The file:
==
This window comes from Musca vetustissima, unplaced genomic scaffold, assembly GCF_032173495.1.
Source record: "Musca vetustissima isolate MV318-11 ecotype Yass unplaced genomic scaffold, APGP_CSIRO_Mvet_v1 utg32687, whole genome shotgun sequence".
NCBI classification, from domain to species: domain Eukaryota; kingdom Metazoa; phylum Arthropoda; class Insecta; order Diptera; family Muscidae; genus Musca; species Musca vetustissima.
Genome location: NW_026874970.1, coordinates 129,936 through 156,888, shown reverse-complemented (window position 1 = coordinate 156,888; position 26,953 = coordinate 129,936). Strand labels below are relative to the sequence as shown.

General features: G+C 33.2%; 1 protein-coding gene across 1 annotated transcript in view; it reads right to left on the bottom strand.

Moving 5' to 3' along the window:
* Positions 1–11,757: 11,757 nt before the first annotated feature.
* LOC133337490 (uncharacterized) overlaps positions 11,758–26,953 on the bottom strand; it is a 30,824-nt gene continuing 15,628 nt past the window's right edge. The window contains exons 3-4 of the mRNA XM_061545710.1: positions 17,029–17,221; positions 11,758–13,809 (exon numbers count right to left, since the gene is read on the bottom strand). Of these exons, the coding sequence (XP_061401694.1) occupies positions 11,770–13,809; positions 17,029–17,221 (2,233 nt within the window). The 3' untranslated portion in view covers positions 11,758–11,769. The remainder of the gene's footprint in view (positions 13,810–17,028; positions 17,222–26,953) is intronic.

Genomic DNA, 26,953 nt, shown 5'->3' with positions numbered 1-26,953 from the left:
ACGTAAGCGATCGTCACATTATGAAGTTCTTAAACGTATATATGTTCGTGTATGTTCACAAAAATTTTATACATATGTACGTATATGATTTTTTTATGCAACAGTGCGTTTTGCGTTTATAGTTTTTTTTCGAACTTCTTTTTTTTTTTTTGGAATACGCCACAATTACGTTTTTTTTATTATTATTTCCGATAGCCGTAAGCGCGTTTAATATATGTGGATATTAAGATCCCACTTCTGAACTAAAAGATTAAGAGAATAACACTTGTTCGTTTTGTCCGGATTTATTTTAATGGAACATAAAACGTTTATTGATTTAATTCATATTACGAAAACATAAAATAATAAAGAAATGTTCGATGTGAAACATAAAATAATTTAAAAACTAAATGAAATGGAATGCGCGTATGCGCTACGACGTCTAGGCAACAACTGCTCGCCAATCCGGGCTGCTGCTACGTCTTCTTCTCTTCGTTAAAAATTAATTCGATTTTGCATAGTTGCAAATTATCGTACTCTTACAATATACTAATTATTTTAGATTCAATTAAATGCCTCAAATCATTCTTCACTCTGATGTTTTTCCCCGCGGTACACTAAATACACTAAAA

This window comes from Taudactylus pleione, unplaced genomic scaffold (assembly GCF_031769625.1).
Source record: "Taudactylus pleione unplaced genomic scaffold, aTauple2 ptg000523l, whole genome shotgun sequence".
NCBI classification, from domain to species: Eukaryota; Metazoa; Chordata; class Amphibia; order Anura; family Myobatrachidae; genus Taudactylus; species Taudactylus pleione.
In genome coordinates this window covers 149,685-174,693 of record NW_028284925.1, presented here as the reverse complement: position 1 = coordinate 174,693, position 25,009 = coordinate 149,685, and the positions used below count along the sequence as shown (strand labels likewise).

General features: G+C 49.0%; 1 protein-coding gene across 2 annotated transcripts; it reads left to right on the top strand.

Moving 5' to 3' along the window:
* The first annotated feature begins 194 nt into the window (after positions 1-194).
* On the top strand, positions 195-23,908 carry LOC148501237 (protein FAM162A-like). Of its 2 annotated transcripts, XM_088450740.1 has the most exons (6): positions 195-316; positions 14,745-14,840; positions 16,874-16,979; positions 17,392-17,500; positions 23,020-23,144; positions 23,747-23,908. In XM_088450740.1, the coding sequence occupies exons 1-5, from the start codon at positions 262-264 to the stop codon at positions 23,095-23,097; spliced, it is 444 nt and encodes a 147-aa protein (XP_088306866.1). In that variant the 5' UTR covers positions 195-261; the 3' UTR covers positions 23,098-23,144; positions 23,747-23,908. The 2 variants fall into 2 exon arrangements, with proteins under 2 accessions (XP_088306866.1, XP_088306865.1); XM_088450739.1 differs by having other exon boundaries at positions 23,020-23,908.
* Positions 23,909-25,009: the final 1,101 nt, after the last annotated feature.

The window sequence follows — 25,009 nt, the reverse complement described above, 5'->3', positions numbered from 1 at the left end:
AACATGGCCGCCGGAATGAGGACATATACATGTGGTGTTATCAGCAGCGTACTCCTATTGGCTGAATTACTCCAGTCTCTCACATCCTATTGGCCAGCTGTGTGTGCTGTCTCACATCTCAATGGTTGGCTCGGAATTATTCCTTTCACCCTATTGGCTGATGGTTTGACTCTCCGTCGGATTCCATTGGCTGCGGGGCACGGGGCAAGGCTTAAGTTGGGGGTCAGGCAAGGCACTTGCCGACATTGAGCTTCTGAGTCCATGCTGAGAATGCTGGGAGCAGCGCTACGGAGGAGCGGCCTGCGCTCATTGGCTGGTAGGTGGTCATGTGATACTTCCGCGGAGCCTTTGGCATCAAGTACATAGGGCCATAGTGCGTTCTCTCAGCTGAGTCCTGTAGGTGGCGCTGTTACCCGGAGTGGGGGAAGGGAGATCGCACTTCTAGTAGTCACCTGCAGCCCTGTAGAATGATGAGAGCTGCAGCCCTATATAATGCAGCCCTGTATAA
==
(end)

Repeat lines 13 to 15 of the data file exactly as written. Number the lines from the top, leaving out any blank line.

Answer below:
NCBI classification, from domain to species: Eukaryota; Metazoa; Chordata; class Amphibia; order Anura; family Myobatrachidae; genus Taudactylus; species Taudactylus pleione.
In genome coordinates this window covers 149,685-174,693 of record NW_028284925.1, presented here as the reverse complement: position 1 = coordinate 174,693, position 25,009 = coordinate 149,685, and the positions used below count along the sequence as shown (strand labels likewise).

General features: G+C 49.0%; 1 protein-coding gene across 2 annotated transcripts; it reads left to right on the top strand.